The Decision Part II: Be Still, Those Beating Hearts

Published on 12-Apr-2013 by Colin Chiles
Basketball - NBA / NBA Daily Opinion

The Decision Part II: Be Still, Those Beating Hearts

In the Summer of 2014, Lebron Raymone James has a decision to make.

No, it isn't the Decision, unfortunately for the Boys and Girls Club of America, but it is just as important. His contract gives him an early player opt out next summer if he so chooses to exercise it. The question is, will he? And if he does, where will The King hold his court next?

Hopefully not the bathroom, seeing as how poorly it's treated previous kings.

It's my opinion that Lebron will opt out of his contract and take his talents elsewhere.

First, here' s my take as to why he will leave:

In 2014, Lebron will be 29. It's safe to say he could have two, if not three titles under his belt by then. He will have accomplished all he wanted with his aging friend whose reckless abandon for his body will likely cut his career short. Yes, Dwyane Wade will be 32 next summer, and while I'm not a doctor, I can say with 85% confidence that at least one of his knees will have begun to disintegrate by then.

Agreeing to stay in Miami will keep Lebron there until the end of the 2015/16 season, which will leave The King with 60% of Wade, Chris Bosh, Mario Chalmers, and Shane Battier's corpse for the remaining two years of his contract. Not an entirely attractive team.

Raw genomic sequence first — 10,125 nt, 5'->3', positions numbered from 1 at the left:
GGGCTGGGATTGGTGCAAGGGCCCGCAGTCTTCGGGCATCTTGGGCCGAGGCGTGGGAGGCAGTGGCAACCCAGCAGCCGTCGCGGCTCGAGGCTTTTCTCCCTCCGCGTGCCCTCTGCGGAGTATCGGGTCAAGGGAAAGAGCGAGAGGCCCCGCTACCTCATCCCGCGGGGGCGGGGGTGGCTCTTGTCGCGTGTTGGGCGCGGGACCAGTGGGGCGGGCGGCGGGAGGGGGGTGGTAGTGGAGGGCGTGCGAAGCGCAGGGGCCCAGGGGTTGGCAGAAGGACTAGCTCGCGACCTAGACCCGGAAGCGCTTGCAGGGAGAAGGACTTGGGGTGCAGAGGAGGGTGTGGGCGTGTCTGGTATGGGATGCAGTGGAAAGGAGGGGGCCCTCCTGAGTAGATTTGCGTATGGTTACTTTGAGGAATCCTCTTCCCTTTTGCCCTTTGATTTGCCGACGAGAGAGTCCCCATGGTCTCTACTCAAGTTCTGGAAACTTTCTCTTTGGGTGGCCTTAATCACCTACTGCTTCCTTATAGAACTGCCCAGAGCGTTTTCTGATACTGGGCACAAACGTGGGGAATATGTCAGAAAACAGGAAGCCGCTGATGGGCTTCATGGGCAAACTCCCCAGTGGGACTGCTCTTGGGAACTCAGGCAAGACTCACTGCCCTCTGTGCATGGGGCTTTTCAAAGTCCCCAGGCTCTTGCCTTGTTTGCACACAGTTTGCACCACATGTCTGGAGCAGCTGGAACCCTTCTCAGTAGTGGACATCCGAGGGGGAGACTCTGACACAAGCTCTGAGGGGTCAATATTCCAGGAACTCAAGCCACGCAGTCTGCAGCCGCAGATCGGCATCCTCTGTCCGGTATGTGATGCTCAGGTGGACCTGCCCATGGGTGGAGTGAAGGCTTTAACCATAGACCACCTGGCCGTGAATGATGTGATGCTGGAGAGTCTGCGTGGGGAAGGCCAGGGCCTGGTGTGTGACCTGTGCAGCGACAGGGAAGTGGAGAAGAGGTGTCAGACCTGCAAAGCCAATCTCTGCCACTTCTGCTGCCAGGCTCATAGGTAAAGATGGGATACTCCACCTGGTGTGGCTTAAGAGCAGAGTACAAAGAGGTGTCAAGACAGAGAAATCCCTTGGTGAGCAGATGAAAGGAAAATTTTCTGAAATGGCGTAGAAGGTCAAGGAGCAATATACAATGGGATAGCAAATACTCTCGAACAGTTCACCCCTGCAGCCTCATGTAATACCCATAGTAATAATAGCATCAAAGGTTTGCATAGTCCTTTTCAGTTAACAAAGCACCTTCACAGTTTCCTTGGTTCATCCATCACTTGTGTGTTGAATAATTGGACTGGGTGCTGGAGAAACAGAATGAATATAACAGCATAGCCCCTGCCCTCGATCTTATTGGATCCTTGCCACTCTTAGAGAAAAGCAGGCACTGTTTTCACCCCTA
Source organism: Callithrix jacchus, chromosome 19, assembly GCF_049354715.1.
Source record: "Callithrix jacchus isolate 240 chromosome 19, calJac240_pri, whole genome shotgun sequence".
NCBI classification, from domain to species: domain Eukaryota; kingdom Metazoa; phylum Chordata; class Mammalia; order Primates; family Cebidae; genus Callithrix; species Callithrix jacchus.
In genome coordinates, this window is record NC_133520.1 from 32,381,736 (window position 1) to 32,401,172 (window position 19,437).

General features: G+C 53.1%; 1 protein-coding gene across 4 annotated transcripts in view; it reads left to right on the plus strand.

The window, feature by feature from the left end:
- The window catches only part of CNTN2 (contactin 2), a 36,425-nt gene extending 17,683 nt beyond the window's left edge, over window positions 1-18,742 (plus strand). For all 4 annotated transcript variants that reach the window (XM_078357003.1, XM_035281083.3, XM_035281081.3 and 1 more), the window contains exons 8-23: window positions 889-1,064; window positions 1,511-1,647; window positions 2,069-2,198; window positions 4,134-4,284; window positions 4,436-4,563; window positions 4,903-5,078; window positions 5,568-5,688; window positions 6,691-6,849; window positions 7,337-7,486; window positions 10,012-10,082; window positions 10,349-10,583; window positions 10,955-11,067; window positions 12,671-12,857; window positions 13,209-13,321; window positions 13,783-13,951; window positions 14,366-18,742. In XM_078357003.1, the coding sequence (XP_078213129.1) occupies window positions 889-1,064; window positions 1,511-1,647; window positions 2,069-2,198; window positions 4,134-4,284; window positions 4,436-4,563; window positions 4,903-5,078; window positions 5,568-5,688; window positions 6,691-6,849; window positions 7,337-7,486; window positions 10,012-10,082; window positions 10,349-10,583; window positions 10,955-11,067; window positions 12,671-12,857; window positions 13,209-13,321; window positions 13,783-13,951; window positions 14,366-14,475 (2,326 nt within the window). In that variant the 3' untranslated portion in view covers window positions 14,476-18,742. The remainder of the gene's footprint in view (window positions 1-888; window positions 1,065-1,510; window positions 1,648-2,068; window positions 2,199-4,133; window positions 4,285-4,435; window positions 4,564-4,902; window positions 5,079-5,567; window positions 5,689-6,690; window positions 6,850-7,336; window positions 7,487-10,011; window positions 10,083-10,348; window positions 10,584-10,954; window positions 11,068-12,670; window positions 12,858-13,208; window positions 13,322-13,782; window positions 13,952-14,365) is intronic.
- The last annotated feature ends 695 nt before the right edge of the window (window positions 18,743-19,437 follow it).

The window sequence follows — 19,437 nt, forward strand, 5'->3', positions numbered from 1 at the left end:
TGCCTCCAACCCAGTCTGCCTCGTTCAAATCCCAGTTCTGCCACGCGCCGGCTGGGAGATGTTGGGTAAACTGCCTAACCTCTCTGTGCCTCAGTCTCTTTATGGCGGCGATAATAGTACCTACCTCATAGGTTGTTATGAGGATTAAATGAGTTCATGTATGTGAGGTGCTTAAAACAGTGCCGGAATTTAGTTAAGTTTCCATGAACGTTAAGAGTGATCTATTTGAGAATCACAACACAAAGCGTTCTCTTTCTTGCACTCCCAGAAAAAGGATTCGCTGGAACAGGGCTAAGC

When you add in theMiami citizenry's general apathy towards sports in their city (and who can really blame them when this is their coastline), greener pastures are surely already starting to look very attractive to The King.

The next question is where? Where will Lebron attempt to win his next group of titles? Where will Lebron ultimately make his late prime run at Jordan's legacy?

My answer? Cleveland.

Now, I'm not the only sports geek with an internet connection predicting this. However, I am the only one who hates coconut and is afraid of heights. I believe that gives me credibility in the matter. Credentials aside, I have actual reasons to support my hypothesis.

Contrary to his public approval rating, Lebron is not a bad guy. In fact, he's a really good guy. You could even call him a class act. He genuinely has mixed feelings about leaving for Miami without bringing a title to his home state. He left however, because his teams simply weren't getting it done. He didn't have enough help. Not enough star power.

That's changed.

Ladies and gentlemen, please welcome to the stage, Kyrie Irving.

Now, Kyrie's lack of defensive skill (to put it nicely) has been well-documented. However, defense was never the issue with The King's Cleveland teams. All the King was missing was a prince. Someone to take the scoring pressure off of him. Someone to handle the ball at least as well as he can. And someone with the ability to create his own shot. Kyrie does all of these things and more.

And the best part?

The Cavs have two more drafts to stockpile talent, and wait for The King to come home.

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